Gas tax increase in Iowa? Ask Branstad, transportation director says
Lawmakers ask how governor plans to raise funds for critical road repairs
Iowa Department of Transportation Director Paul Trombino III deflected questions about a possible fuel tax increase Monday, telling a Senate panel to ask the governor what he wants to do about the state’s road system.
State Sen. Tod Bowman, D-Maquoketa, asked Trombino if the governor has indicated how he wants to raise money for the state’s estimated $215 million annual backlog in critical road repairs.
“Is he ready to move forward (with a specific proposal)?” Bowman asked during a late afternoon-hearing of the Senate Transportation Committee. Bowman is chairman of the committee.
“You would need to talk to the governor about that,” Trombino responded.
“Thank you for your answers to the questions. The governor should be here to answer,” Bowman said. “I’m not asking the governor to be here, but I’m asking for about your conversations with him.”
State Sen. Jeff Danielson, D-Cedar Falls, asked Trombio if the gas tax increase was the best option. The director responded there is “not going to be one single fix. When it comes to funding, diversity is the best,” although he said he didn’t want the state to bond for road repairs.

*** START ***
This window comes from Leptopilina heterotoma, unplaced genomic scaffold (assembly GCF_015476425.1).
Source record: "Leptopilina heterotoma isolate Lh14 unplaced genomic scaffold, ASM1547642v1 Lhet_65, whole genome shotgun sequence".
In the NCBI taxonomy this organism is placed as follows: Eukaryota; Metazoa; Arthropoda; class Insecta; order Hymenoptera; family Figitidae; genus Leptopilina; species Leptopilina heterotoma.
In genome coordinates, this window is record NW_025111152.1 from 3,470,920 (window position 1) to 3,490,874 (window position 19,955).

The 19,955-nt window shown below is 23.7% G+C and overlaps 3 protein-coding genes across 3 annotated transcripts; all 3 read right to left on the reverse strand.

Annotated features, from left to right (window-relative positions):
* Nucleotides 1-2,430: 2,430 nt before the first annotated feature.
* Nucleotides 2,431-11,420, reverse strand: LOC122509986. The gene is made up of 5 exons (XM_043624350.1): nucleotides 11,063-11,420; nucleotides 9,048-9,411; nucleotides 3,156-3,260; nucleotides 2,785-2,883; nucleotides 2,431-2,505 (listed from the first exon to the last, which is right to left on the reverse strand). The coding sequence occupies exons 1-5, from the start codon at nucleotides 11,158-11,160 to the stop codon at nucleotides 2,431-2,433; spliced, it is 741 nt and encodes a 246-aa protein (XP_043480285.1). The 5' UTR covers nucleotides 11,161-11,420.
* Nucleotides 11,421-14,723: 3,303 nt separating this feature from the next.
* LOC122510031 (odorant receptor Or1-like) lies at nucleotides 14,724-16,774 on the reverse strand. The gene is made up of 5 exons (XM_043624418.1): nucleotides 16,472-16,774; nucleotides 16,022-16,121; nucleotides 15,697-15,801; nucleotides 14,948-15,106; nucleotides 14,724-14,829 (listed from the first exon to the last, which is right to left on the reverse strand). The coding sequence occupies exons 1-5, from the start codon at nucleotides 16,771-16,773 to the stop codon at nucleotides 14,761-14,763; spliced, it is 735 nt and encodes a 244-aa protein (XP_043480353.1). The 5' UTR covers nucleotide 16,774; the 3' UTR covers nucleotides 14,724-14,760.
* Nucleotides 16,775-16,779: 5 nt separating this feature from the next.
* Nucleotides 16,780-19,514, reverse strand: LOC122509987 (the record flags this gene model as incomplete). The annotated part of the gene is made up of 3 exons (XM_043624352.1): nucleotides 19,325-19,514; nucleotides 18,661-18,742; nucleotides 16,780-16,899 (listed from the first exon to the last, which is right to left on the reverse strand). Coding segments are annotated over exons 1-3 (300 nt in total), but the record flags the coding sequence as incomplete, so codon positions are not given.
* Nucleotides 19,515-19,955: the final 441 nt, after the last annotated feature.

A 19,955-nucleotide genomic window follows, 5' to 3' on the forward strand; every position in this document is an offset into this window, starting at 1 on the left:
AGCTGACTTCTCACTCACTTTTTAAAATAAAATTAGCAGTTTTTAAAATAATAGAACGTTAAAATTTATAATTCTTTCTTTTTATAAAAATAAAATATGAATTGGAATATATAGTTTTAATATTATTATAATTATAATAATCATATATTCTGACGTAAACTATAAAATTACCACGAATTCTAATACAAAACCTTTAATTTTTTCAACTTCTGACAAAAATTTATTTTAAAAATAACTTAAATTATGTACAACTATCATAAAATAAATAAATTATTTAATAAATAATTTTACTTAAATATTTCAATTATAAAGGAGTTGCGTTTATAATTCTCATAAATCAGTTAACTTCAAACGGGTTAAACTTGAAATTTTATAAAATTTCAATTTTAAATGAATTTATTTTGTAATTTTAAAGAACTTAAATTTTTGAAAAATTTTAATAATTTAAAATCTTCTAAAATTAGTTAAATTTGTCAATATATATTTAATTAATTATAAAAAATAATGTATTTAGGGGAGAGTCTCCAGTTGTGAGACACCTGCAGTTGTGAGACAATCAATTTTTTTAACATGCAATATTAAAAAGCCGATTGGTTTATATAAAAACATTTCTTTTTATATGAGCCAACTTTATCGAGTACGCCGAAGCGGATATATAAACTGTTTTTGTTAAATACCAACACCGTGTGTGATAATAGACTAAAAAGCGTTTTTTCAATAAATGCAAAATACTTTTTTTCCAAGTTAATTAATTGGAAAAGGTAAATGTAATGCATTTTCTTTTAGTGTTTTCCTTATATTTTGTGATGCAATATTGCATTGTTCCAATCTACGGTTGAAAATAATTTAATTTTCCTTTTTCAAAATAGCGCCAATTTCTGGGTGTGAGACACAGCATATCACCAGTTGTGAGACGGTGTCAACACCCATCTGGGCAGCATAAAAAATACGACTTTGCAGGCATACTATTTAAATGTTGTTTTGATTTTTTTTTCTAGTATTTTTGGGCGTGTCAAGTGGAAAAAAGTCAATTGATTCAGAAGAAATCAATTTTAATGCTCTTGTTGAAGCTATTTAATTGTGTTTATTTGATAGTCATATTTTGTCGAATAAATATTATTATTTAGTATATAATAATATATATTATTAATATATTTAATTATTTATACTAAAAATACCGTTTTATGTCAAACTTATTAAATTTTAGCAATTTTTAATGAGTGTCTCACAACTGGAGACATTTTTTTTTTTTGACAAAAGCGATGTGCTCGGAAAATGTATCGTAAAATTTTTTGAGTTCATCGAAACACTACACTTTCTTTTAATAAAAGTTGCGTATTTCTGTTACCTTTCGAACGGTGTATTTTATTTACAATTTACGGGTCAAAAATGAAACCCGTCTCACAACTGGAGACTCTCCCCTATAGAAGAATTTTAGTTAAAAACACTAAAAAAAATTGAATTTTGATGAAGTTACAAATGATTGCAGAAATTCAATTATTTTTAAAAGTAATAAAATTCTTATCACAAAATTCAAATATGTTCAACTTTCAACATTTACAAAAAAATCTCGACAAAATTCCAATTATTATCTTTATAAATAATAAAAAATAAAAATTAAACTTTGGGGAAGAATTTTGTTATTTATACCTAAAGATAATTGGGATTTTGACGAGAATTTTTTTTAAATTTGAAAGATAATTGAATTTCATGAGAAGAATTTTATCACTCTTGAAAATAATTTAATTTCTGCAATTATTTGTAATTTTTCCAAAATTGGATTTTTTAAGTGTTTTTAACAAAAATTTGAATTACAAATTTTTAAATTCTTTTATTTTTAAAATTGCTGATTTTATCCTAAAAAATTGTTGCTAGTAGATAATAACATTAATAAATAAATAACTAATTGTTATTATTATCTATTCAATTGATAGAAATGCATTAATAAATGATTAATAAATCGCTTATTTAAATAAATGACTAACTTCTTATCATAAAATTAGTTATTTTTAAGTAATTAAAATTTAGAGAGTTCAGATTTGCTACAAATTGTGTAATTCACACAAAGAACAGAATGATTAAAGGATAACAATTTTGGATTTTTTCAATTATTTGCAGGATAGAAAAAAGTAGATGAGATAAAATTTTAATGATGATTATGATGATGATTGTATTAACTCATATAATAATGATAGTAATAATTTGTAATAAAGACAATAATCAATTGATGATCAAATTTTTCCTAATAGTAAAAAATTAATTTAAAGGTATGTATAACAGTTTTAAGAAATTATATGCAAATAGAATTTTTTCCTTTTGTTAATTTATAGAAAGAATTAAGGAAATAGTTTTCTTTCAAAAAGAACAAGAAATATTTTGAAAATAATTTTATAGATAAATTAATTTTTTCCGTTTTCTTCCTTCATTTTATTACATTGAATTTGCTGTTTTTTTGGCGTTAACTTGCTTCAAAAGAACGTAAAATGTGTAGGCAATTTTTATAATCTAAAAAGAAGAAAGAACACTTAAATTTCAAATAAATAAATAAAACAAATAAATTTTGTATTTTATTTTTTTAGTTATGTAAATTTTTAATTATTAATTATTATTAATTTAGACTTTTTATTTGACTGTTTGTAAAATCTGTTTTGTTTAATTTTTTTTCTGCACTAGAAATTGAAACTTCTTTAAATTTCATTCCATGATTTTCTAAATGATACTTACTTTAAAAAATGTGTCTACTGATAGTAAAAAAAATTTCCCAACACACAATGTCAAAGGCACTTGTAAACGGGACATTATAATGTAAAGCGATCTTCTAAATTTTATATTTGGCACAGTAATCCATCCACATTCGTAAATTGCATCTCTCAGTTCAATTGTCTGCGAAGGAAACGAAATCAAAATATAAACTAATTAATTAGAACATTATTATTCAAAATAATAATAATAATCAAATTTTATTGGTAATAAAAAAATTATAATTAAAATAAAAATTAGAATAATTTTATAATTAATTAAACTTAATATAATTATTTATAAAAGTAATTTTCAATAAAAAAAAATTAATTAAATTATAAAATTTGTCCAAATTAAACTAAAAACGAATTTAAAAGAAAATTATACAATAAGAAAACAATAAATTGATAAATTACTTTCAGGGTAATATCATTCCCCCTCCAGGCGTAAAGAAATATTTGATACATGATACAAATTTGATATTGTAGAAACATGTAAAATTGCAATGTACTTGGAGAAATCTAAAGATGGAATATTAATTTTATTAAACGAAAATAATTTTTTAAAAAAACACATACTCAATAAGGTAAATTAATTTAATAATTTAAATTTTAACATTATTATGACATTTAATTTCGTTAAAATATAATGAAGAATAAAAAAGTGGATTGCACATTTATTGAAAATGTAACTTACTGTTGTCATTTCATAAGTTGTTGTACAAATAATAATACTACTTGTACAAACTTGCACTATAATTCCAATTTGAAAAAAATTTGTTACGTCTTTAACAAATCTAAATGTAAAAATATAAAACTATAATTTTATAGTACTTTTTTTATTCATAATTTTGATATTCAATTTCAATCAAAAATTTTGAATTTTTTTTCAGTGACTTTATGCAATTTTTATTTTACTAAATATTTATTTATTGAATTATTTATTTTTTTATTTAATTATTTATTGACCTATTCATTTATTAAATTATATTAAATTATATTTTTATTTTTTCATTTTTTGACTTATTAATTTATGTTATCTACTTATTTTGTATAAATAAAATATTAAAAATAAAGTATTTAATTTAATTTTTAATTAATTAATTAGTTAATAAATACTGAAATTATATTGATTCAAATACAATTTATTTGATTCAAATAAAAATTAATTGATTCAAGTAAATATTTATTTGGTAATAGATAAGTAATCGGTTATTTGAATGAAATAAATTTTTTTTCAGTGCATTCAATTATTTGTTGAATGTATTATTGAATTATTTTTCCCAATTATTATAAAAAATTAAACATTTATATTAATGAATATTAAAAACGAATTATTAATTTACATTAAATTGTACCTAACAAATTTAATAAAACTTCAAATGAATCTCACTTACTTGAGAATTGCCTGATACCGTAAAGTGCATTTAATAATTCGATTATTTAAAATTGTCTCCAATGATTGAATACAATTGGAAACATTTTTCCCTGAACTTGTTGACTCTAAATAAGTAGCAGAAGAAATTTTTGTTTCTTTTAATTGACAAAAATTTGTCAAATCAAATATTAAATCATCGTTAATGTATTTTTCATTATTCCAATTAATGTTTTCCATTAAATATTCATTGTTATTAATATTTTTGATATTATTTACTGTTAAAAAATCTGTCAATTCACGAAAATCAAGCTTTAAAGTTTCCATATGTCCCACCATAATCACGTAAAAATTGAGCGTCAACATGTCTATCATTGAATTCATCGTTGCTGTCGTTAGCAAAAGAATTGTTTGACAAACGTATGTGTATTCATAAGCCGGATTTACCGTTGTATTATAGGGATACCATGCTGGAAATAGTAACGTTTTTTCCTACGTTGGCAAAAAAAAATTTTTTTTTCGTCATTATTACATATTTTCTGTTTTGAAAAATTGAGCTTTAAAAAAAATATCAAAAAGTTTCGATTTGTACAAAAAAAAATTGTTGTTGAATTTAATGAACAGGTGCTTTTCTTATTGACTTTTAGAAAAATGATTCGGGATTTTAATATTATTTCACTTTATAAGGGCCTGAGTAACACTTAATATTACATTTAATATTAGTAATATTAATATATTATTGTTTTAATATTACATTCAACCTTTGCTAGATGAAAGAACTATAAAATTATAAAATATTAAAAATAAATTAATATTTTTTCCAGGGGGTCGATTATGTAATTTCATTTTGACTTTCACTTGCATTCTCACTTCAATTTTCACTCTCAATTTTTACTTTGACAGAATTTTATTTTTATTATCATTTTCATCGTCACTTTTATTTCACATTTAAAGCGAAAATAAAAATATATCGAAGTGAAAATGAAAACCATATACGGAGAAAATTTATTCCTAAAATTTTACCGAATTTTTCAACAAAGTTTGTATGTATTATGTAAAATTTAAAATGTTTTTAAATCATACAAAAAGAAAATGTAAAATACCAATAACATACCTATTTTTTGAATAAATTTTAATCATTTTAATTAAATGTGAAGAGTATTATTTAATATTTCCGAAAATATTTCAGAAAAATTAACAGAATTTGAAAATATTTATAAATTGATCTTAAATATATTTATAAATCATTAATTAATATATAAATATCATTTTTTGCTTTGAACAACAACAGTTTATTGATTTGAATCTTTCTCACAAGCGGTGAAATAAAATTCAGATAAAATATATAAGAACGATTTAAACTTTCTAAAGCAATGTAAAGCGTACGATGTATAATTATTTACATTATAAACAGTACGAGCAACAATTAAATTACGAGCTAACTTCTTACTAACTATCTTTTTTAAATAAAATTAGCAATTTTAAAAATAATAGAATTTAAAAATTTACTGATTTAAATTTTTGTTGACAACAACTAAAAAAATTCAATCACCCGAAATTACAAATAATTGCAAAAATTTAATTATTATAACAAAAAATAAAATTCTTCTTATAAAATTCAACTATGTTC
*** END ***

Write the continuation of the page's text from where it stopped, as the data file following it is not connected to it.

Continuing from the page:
Danielson added he thought a fuel tax increase “makes sense today.”
“Every other option but the gas tax is worse in our current environment,” Danielson said.
A bipartisan subcommittee in the Iowa House passed legislation last week for a three-year, 10-cent increase in the state’s fuel tax sponsored by state Rep. Josh Byrnes, R-Osage. This summer, Trombino released a list of ways the raise money that don’t include a fuel tax increase. The ideas ranged from a higher tax on the sale of automobiles to cutting tax-free fuel for farm equipment.
Gov. Terry Branstad has not come out strongly for or against the fuel tax or Trombino’s proposals. He continues to say he’s looking at what is the “art of the possible.” The governor also has said he’s skeptical that a fuel tax increase would make it through the Legislature but said he won’t pre-emptively threaten a veto.
Meanwhile, a coalition of groups has started to coalesce against the idea of a tax increase.
The Republican Party of Iowa chimed in late last week with a fundraising email to Republicans to “Help Us Stop the Gas Tax,” calling it “the creature that just won't die!” On Monday, the advocacy group Iowans for Tax Relief sent an update to its members expressing its “disappointment” with lawmakers who support the tax.
Asked Monday about the state party taking a role in the debate, Branstad declined to get in the middle of the argument.
“Everybody’s entitled to their opinion,” he said, “and I know there are people with strong opinions in both parties and on both sides of the aisles.”Byrnes said the House fuel tax bill will likely get introduced to the full committee in mid-February.